14.74 and he made Jerusalem tributary to the Romans, and took away those cities of Celesyria which the inhabitants of Judea had subdued, and put them under the government of the Roman president, and confined the whole nation, which had elevated itself so high before, within its own bounds.
14.91 and when he had settled matters with her, he brought Hyrcanus to Jerusalem, and committed the care of the temple to him. And when he had ordained five councils, he distributed the nation into the same number of parts. So these councils governed the people; the first was at Jerusalem, the second at Gadara, the third at Amathus, the fourth at Jericho, and the fifth at Sepphoris in Galilee. So the Jews were now freed from monarchic authority, and were governed by an aristocracy.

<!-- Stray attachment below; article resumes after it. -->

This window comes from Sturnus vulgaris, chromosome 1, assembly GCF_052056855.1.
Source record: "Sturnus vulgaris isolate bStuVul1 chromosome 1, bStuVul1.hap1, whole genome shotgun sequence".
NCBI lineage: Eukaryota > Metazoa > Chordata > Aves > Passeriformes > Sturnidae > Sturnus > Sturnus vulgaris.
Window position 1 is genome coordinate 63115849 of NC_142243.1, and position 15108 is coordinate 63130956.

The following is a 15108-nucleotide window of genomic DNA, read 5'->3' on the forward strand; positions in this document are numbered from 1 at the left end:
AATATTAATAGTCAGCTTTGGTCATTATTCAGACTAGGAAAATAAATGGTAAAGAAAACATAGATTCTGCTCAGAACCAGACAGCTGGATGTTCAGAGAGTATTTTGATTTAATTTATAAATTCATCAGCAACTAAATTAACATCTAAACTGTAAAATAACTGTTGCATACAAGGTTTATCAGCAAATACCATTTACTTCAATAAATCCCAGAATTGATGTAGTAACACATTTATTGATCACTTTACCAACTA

14.105 1. Now Crassus, as he was going upon his expedition against the Parthians, came into Judea, and carried off the money that was in the temple, which Pompey had left, being two thousand talents, and was disposed to spoil it of all the gold belonging to it, which was eight thousand talents. 14.106 He also took a beam, which was made of solid beaten gold, of the weight of three hundred minae, each of which weighed two pounds and a half. It was the priest who was guardian of the sacred treasures, and whose name was Eleazar, that gave him this beam, not out of a wicked design, 14.107 for he was a good and a righteous man; but being intrusted with the custody of the veils belonging to the temple, which were of admirable beauty, and of very costly workmanship, and hung down from this beam, when he saw that Crassus was busy in gathering money, and was in fear for the entire ornaments of the temple, he gave him this beam of gold as a ransom for the whole, 14.108 but this not till he had given his oath that he would remove nothing else out of the temple, but be satisfied with this only, which he should give him, being worth many ten thousand shekels. Now this beam was contained in a wooden beam that was hollow, but was known to no others; but Eleazar alone knew it; 14.109 yet did Crassus take away this beam, upon the condition of touching nothing else that belonged to the temple, and then brake his oath, and carried away all the gold that was in the temple. 14.111 Nor is the largeness of these sums without its attestation; nor is that greatness owing to our vanity, as raising it without ground to so great a height; but there are many witnesses to it, and particularly Strabo of Cappadocia, who says thus: 14.112 “Mithridates sent to Cos, and took the money which queen Cleopatra had deposited there, as also eight hundred talents belonging to the Jews.” 14.113 Now we have no public money but only what appertains to God; and it is evident that the Asian Jews removed this money out of fear of Mithridates; for it is not probable that those of Judea, who had a strong city and temple, should send their money to Cos; nor is it likely that the Jews who are inhabitants of Alexandria should do so neither, since they were in no fear of Mithridates.